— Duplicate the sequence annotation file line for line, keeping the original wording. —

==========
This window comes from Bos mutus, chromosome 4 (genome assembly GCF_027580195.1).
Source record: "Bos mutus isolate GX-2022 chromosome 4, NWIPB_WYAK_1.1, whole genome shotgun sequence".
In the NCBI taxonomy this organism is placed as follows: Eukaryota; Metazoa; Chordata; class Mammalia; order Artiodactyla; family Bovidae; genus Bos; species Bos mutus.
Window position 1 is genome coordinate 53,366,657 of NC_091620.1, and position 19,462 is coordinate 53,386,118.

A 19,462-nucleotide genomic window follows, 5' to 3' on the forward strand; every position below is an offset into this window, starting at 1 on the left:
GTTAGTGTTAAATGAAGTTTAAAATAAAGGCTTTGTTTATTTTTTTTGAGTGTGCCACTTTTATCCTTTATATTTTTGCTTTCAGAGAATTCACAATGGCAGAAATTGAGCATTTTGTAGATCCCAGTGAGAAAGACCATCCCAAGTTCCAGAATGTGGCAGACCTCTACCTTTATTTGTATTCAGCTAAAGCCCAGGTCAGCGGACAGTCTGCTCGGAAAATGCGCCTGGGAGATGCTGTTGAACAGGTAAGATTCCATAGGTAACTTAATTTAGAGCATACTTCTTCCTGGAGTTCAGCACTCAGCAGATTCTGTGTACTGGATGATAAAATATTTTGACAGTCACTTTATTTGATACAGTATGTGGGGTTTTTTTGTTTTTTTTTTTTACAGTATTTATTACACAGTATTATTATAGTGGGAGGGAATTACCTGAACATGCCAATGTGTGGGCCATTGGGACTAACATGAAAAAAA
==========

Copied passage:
This window comes from Bos mutus, chromosome 4 (genome assembly GCF_027580195.1).
Source record: "Bos mutus isolate GX-2022 chromosome 4, NWIPB_WYAK_1.1, whole genome shotgun sequence".
In the NCBI taxonomy this organism is placed as follows: Eukaryota; Metazoa; Chordata; class Mammalia; order Artiodactyla; family Bovidae; genus Bos; species Bos mutus.
Window position 1 is genome coordinate 53,366,657 of NC_091620.1, and position 19,462 is coordinate 53,386,118.

A 19,462-nucleotide genomic window follows, 5' to 3' on the forward strand; every position below is an offset into this window, starting at 1 on the left:
GTTAGTGTTAAATGAAGTTTAAAATAAAGGCTTTGTTTATTTTTTTTGAGTGTGCCACTTTTATCCTTTATATTTTTGCTTTCAGAGAATTCACAATGGCAGAAATTGAGCATTTTGTAGATCCCAGTGAGAAAGACCATCCCAAGTTCCAGAATGTGGCAGACCTCTACCTTTATTTGTATTCAGCTAAAGCCCAGGTCAGCGGACAGTCTGCTCGGAAAATGCGCCTGGGAGATGCTGTTGAACAGGTAAGATTCCATAGGTAACTTAATTTAGAGCATACTTCTTCCTGGAGTTCAGCACTCAGCAGATTCTGTGTACTGGATGATAAAATATTTTGACAGTCACTTTATTTGATACAGTATGTGGGGTTTTTTTGTTTTTTTTTTTTACAGTATTTATTACACAGTATTATTATAGTGGGAGGGAATTACCTGAACATGCCAATGTGTGGGCCATTGGGACTAACATGAAAAAAA